Vehicle exhaust emissions linked to tuning, repairs and alterations

There is currently a considerable amount of of confusion regarding compliance with exhaust emissions standards for used vehicles, in particular related to topics such as DPF systems, EGR systems, engine remapping end adhering to the requirements both of the law in general and of the statutory MOT test.

For many decades, regulations have been in force in countries throughout the world with regard to vehicle exhaust emissions. Understandably, the relevant limits have become more stringent over recent years, and automobile manufacturers have investigated and used a wide variety of technically innovative solutions to provide the most cost effective way for their cars and commercial vehicles to meet the necessary standards. Quite frequently, these are 'broad brush' approaches, tailored to the needs of economies of scale. As vehicles become older, the amount of exhaust emissions generally increases and whilst MOT standards are relatively strict, the issue of aging obviously has to be taken into consideration. In addition, older vehicles may suffer problems and faults with some of the technology. In particular, DPF and EGR systems (standing for, respectively, diesel particulate filter, and exhaust gas recirculation) can cause problems resulting in worse exhaust emissions. Frequently, EGR removal is seen as a relatively low cost way to keep a vehicle on the road and running properly and may well be appropriate in some circumstances. However, a DPF filter, if originally fitted from new, is an MOT test requirement and effectively also a legal requirement, so it must remain in place.

a modern catalytic converter

The first fact to bear in mind is that any modern vehicle fitted with a DPF or EGR system will have an electronic engine management system. This system incorporates a powerful computer in the form of an electronic control unit (ECU). Monitoring many external factors, such as engine and road speed, engine and external temperature, humidity, etc., the ECU controls the timing of ignition and the amount of fuel injected into the engine, ensuring economy and performance, and low emissions levels. Exhaust gasses are subsequently 'cleaned' by passing through a catalytic converter and in the case of many modern diesel engines, a diesel particulate filter. In addition, methods such as exhaust gas recirculation (EGR) are used to reduce initial emissions.

However, this is where the 'broad brush' approach comes into play. Modern ECUs and sensors are capable of immense accuracy, however, vehicles need to be sold across a wide variety of countries and varying fuel quality in particular is a major factor for manufacturers to consider. Currently, there is no effective technology to 'measure' fuel quality in the context of a vehicle. With petrol engines, it is possible to incorporate 'knock sensing', which can ascertain some factors, but this is relatively crude and to ensure reliability, manufacturers understandably err on the side of caution. Worse, with diesel engines, this is simply not possible. Taking into account factors such as extended use at high altitude in some regions, and particularly again, variable fuel quality, it is obvious that to avoid costly engine damage, manufacturers opt for the 'lowest common denominator' in terms of engine management settings. This enables vehicles easily to meet required emission standards, but inevitably involves compromises in terms of overall efficiency and performance. It also not infrequently the case that engine output is deliberately reduced in order to fit into specific tax bands.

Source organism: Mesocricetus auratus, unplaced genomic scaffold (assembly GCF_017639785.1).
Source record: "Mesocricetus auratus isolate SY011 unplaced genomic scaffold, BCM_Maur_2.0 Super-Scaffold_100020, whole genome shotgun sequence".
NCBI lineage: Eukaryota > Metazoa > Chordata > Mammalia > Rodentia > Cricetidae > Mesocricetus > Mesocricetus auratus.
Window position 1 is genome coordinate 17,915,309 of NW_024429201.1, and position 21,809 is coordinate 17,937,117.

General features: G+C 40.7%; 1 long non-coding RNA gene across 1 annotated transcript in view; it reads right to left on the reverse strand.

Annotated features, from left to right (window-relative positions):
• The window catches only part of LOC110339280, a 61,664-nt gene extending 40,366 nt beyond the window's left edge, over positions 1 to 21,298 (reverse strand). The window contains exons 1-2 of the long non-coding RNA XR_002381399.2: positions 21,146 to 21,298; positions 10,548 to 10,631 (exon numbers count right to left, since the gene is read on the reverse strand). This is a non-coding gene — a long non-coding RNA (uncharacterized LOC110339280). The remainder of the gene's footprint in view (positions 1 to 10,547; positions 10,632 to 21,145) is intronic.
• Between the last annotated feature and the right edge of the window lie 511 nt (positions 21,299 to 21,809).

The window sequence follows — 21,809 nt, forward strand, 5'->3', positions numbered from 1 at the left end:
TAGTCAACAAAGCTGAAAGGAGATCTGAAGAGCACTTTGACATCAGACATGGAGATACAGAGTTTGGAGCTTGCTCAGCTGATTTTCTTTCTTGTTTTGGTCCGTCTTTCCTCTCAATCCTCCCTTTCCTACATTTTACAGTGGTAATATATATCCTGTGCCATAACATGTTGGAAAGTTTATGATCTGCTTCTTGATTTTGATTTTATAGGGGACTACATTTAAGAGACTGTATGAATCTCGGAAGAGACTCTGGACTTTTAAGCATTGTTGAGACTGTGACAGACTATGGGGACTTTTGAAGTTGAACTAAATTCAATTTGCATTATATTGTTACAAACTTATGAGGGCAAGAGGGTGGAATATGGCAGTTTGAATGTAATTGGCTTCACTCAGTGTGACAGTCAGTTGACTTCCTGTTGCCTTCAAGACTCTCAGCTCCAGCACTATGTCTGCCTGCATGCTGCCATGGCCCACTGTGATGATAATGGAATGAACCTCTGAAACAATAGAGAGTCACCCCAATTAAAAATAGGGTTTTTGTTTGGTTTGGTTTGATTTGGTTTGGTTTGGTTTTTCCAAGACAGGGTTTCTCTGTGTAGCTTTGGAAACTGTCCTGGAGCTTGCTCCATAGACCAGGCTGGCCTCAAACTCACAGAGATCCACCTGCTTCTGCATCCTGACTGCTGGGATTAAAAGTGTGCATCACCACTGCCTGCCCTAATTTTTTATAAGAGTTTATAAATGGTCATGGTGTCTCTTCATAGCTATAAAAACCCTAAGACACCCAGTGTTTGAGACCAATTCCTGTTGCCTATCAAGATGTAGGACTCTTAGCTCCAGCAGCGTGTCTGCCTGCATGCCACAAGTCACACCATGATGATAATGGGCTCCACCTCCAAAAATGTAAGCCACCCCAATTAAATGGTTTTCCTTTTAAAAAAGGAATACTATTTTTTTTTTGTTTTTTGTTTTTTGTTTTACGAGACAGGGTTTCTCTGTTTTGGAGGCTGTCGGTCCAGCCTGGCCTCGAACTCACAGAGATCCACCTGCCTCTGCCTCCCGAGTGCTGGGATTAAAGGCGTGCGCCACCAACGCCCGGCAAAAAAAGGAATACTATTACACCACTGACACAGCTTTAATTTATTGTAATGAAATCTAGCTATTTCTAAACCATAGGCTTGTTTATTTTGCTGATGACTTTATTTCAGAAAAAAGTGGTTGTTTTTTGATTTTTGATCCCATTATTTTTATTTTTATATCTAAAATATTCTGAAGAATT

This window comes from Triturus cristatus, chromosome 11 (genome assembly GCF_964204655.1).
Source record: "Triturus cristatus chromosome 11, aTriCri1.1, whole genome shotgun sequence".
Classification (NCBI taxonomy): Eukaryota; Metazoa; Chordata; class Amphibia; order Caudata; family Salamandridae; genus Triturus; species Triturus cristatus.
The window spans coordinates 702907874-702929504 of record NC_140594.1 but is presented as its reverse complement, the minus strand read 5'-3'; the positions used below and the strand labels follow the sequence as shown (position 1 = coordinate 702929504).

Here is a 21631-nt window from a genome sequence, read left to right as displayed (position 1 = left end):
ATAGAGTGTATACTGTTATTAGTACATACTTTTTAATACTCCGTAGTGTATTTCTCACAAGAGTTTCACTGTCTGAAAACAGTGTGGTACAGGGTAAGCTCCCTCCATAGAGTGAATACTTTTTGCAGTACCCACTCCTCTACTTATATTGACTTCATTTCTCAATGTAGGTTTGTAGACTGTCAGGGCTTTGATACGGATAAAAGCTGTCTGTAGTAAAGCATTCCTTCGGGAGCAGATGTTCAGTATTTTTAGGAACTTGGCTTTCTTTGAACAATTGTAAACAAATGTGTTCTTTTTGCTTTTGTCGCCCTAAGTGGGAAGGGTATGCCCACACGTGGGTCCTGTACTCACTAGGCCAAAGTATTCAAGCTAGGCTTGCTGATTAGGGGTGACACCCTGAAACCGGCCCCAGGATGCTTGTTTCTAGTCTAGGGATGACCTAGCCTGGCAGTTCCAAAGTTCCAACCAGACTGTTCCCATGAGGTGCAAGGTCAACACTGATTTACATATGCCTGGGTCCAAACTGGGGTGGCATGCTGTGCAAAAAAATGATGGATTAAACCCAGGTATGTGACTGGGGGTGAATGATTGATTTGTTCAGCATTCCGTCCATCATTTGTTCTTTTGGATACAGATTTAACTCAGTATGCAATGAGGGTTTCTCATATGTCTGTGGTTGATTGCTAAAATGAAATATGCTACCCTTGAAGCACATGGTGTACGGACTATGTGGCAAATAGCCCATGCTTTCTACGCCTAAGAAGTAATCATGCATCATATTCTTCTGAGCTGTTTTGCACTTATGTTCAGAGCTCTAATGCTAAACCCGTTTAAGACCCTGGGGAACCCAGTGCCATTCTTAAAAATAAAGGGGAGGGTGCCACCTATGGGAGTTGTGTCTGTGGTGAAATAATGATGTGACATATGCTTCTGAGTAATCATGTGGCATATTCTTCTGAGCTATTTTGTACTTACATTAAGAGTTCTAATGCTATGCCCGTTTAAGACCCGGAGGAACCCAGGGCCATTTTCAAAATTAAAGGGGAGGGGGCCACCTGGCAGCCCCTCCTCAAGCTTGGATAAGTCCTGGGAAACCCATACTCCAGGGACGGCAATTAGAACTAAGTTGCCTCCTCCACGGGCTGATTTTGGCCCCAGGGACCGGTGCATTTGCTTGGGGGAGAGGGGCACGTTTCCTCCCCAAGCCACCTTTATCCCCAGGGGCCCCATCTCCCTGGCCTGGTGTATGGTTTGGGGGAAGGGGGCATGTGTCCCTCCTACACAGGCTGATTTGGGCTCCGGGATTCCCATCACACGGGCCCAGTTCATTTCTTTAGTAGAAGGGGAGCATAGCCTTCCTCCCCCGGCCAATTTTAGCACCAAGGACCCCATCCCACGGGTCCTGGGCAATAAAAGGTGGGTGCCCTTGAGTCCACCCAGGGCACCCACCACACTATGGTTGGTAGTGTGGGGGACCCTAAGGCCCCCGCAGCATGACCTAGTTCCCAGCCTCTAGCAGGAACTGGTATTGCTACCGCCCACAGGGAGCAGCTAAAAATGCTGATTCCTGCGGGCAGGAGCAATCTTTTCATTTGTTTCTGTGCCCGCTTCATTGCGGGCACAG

In view of the potential savings resulting from more-efficient running, engine remapping is becoming relatively common in the UK, and one of the main questions we are asked is whether this will have any adverse effects on exhaust emissions, and according cause any potential issues with future MOT tests. Based on experience, we can certainly state that there are no negative effects on exhaust emissions if remapping is carried out using properly developed software. In fact, in the majority of cases, as the prime purpose of remapping is to enhance and improve efficiency, with the result that exhaust emissions are actually reduced.

So, how does all this relate to a 'normal' motorist in the UK? The first point to bear in mind is that no matter how sophisticated the system and your car, it is almost certain that your vehicle is not setup to run at its maximum potential. The second point is that maintenance and repair techniques such as EGR removal, as long as they are accompanied by proper reprogramming of the ECU, will result in your vehicle being perfectly able to pass the emissions requirements of the MOT test. With regard to DPF system faults, we have the correct equipment to diagnose problems efficiently and correctly, and can offer a range of services, from on-site regeneration to full cleaning and repair.

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